Square watermelons, portrait gourds, heart-shaped oranges, and Buddha pears are purposefully distorted fruits that can be a fun way to play with your plants. These distortions are kin to the method of tree training known as pleaching. When it occurs without human intervention, however, fruit distortions warrant a closer look.
Affectionately known as ugly fruit, naturally occurring fruit distortions can be nothing more than cosmetic. Or, they may indicate the presence of pests, disease, nutrient deficiencies, or chemical misuse. It can also be from stress.
Fruit distortions caused by stress
Stressed plants (and people) do not perform as well as they might otherwise. If you were a plant, those stresses might be drought, insect damage, extreme temperatures, herbivore feeding, mechanical injury, excessive salt, insufficient nitrogen, severe weed competition, or water stress.
If you were a stressed-out member of the cabbage family, you might surround yourself with a protective layer of bronzed leaves. Or you might shrink your head in a response called buttoning. Stress-induced distortions also include stunting, misshapen flowers, and reduced leaf size.
Mechanical injury or blockage of cucumbers and other cucurbits can cause crooking. Low temperatures during pollination can cause uneven fruit development in strawberries. But what if it isn’t stress that is causing fruit distortion?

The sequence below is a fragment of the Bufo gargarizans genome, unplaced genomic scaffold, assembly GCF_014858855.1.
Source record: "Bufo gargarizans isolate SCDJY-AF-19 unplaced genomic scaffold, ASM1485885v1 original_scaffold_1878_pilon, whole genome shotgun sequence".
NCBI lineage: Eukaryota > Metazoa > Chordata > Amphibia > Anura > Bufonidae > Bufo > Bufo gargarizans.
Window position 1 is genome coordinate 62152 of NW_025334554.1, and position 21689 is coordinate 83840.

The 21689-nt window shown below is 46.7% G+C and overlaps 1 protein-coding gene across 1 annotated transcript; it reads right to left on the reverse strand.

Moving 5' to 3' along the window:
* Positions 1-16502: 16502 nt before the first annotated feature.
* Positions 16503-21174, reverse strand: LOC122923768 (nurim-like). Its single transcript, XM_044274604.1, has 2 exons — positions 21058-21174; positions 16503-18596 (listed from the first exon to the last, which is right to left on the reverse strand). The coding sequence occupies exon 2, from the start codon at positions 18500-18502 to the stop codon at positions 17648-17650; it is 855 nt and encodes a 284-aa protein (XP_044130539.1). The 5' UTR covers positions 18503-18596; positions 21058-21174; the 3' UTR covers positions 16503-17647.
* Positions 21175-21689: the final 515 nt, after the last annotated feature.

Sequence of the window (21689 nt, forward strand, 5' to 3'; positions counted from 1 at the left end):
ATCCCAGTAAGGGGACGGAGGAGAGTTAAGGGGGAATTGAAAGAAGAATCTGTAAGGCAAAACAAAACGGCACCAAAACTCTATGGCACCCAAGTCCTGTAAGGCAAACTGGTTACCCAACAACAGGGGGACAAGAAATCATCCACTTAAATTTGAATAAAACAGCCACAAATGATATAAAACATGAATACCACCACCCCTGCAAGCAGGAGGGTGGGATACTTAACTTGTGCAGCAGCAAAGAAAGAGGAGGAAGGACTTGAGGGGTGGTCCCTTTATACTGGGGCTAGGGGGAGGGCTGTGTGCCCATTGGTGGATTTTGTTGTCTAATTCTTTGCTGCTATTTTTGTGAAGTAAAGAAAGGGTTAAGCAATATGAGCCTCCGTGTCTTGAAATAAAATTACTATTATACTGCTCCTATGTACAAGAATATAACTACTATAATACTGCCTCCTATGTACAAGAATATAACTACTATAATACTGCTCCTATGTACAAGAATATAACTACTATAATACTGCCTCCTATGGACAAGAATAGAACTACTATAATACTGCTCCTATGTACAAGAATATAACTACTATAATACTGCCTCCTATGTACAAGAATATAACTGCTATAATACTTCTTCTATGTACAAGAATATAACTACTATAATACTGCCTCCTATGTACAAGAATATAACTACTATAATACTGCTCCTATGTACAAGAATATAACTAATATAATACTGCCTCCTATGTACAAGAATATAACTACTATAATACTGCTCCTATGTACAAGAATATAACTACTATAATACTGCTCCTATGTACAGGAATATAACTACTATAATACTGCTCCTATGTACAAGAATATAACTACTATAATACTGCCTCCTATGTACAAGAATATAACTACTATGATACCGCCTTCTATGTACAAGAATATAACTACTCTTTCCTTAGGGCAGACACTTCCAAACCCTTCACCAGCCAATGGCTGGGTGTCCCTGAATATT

Fruit distortions caused by nutrient deficiency
Plant nutrients are critical to the proper development of fruit. Distorted fruits often occur in boron-deficient soil. Of course, without a soil test from a reputable lab, you won’t know what’s in your soil. Unfortunately, those cute, over-the-counter soil tests are not [yet] accurate enough to be helpful.
Insects that cause fruit distortion
Citrus bud mite feeding can cause some dramatic distortions, especially in citrus. While there isn’t anything you can do to get rid of citrus bud mites, their feeding can create points of entry for other pests and diseases, so you will want to monitor infested trees.
Fungal disease and fruit distortion
Fungal diseases, such as apple scab, can also cause fruit distortion. Unfortunately, in this case, you won’t want to eat the fruit, as it will be mushy and rotten. One easy way to break the fungal disease triangle is to remove fallen leaves under infected trees and toss them in the trash.
Chemicals and distorted fruit
Since many herbicides are plant hormones (auxins) that force plants to grow so fast that they die, chemical misuse or overspray from a neighbor’s yard can cause fruit distortion. In this case, if in doubt, don’t eat it. If the suspected chemical is systemic, you won’t be able to wash it off.
Unless fruit distortions are from chemicals or fungal disease, taste and texture are rarely affected. These fruits are simply funny looking. We can enjoy them for their uniqueness.
You can grow a surprising amount of food in your own yard. Ask me how!
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